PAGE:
Benjamin Jones was a surgeon in the
Revolutionary War and was said to be over 7 feet tall.
The area of Jones Creek was named for him.


- - Article courtesy of Martinsville Bulletin - May 29, 2012

Remembering Confederate veterans is important, retired Air Force Col. Greg Eanes told about 30 people who gathered Saturday at Oakwood Cemetery for a Confederate Memorial Day Service.

As part of the ceremony, the names of the one Union and 89 Confederate Civil War veterans buried in the Martinsville cemetery were called.

"It is fitting that we remember and honor the 89 Confederate soldiers here, who, as veterans in the post-war period, turned their proverbial swords into the ploughshares to help rebuild Martinsville and Henry County through hard work, determination and a commitment to succeed," Eanes said. "The examples many set in civilian life are as worthy of emulation as the example they set in military life. Their example, in war and peace, is part of our Confederate legacy."

Those buried at Oakwood include three former mayors, Eanes said of Dr. James Moss Smith, the first mayor of Martinsville and a surgeon in the Civil War; Col. Charles Benjamin Bryant, a mayor who also served as a quartermaster in Martinsville and later was the Circuit Court clerk in Henry County; and John Robert Brown, who also was a banker and served both in Congress and the Virginia House of Delegates, according to Eanes' speech.

Bryant and Brown served in the 24th Virginia Infantry, Eanes said.

Eanes called several other veterans by name, including Lt. Col. Peter Hairston, who sought official authorization to raise a regiment of African-American troops from Henry County.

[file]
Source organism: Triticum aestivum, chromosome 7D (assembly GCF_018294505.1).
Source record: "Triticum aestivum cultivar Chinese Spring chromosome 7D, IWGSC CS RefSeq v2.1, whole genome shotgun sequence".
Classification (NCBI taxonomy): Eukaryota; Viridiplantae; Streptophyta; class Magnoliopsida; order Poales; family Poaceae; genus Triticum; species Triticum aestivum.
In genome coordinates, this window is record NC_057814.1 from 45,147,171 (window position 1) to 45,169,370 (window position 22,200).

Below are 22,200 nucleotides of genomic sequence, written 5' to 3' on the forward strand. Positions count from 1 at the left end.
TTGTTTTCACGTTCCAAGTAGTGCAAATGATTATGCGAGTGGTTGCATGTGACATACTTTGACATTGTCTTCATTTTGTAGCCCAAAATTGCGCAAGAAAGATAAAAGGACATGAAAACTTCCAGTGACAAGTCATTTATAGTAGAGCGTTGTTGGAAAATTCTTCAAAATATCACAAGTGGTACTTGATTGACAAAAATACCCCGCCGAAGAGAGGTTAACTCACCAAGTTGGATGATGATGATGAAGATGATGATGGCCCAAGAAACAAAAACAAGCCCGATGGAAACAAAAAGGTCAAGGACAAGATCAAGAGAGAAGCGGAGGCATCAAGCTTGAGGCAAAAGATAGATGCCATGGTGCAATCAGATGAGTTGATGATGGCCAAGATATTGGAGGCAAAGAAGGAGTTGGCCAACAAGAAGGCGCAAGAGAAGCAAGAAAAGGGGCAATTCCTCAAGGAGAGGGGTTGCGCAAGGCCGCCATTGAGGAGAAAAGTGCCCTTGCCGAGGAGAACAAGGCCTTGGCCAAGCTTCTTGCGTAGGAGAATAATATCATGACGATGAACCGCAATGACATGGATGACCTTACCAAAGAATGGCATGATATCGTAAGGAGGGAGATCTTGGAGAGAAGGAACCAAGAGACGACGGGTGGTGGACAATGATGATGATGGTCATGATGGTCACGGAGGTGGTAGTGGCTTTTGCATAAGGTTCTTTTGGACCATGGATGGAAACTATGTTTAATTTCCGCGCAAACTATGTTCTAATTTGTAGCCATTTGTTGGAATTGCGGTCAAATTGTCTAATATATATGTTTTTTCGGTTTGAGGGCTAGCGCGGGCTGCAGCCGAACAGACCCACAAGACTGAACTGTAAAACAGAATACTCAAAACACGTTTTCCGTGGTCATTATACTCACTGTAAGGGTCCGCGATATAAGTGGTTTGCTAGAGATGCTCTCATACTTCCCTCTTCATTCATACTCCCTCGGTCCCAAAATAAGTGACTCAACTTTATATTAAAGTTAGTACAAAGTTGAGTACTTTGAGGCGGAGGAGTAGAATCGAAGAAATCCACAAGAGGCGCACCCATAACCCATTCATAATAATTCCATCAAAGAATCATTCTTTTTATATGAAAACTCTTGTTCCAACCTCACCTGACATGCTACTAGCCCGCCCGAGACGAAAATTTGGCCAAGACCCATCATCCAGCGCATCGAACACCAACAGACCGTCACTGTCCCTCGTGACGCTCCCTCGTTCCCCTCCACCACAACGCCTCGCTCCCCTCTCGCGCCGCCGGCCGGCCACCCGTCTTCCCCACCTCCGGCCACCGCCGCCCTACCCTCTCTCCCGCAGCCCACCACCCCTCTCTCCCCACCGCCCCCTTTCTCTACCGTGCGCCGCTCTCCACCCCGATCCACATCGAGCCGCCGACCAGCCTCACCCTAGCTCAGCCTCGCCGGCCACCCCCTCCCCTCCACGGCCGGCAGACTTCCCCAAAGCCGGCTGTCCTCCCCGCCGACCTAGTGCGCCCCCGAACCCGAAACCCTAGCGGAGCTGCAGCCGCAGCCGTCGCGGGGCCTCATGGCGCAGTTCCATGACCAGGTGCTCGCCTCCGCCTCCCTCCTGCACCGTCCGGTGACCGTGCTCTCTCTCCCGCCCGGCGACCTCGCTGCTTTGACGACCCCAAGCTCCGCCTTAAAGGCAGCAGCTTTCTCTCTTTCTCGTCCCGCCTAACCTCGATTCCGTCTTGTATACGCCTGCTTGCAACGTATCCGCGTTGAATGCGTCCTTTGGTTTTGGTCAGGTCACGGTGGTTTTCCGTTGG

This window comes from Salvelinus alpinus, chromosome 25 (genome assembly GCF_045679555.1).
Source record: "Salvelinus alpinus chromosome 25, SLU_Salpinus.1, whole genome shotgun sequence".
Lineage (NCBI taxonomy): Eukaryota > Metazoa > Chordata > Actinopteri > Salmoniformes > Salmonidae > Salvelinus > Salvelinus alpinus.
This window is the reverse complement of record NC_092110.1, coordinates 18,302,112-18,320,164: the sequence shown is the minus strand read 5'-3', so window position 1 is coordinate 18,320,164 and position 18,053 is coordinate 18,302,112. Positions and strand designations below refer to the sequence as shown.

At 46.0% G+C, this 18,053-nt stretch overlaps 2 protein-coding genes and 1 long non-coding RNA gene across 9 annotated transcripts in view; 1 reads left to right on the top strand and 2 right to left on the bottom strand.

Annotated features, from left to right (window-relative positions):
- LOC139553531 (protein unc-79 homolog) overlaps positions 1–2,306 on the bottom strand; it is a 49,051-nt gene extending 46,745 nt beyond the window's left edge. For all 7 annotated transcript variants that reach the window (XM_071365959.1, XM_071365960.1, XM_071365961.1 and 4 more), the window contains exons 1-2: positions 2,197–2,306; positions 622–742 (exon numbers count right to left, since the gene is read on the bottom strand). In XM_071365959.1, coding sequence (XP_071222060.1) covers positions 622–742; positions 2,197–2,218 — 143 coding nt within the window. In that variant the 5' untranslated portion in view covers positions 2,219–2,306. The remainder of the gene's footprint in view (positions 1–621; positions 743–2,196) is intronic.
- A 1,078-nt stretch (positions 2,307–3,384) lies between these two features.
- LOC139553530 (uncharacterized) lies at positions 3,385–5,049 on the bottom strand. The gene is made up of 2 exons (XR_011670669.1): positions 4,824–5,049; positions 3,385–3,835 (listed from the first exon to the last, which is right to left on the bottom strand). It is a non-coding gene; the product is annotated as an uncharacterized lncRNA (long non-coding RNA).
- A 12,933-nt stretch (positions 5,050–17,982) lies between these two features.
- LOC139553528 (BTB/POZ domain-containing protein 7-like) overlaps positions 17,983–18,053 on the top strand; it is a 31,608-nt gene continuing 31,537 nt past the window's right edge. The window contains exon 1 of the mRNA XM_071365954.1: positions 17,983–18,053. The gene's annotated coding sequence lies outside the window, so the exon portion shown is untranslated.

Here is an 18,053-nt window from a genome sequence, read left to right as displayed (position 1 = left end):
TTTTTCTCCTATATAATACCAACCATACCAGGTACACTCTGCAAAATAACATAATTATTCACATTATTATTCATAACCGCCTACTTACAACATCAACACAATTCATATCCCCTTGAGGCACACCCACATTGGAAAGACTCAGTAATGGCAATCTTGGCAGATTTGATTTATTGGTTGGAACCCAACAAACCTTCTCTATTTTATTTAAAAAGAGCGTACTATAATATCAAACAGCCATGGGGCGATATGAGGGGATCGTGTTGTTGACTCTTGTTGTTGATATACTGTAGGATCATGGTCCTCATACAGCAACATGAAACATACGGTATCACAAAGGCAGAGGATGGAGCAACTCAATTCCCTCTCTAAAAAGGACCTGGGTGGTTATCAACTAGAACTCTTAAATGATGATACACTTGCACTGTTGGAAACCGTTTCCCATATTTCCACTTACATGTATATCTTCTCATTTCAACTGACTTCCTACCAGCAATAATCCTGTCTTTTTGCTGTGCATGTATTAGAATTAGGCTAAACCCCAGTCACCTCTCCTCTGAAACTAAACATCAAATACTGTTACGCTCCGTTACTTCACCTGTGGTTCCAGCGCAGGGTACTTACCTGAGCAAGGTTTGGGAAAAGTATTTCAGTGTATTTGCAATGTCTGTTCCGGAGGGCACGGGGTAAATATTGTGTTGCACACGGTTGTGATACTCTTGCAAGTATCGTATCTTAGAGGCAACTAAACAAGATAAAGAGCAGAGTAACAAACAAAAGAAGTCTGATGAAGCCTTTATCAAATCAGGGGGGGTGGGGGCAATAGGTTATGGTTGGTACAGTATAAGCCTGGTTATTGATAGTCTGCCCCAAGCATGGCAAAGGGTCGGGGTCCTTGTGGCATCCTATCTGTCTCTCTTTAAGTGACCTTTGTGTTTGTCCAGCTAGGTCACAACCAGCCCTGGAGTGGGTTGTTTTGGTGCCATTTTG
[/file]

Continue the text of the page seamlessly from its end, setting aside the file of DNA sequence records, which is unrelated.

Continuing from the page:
"Even without that authorization, local African Americans were serving the Confederacy," Eanes said. "On this Memorial Day, it is fitting we should remember them. Critics who dismiss the black Confederate's service are wholly ignorant of military affairs," he said, and named four of the at least eight area African Americans to serve, including Abe Blakey, Joe Burnett, George W. Sheffield and Carter Linthicum.

"These men are also part of our Confederate legacy. All but lost to history, it is appropriate that the Confederate heritage community has taken the lead in remembering their dreams," Eanes said.

"What we today must remind the general public is that the Confederate soldier is an American soldier, so recognized by the Congress of the United States," Eanes said. "The Confederate soldier is on equal footing with, and is as worthy and as deserving of the honors we bestow on those who served in the American Revolution, World War II or other conflicts."

The Confederate veteran's contribution also "is part of our American legacy. May it always be cherished and protected," said Eanes, who retired last year with more than 34 years in active and reserve service.

As an intelligence officer, he participated in five overseas expeditionary campaigns, including the Iranian Hostage Crisis, Operations Desert Shield and Desert Storm, two tours in Iraq during Operation Iraqi Freedom and one tour in Afghanistan during Operation Enduring Freedom.

While deployed in combat zones abroad, Eanes said, he carried a small Confederate battle flag next to his heart in memory of his Confederate great-great-grandfathers, Pvt. John Daniel Kirby, Company C, 8th Virginia Calvary; and Pvt. James Eanes, Company K, 21st Virginia Calvary. Both men escaped from Appomattox and never surrendered. Kirby later was awarded the Southern Cross of Honor by the Wytheville Chapter of the United Daughters of the Confederacy.

Following Eanes' remarks, a wreath was laid on the grave of Martinsville's unknown Confederate soldier, followed by a gun salute by the Stuart-Hairston Camp Sons of Confederate Veterans Honor Guard.

The event was officiated by Jean Rood, president of the Mildred Lee Chapter of the United Daughters of the Confederacy.

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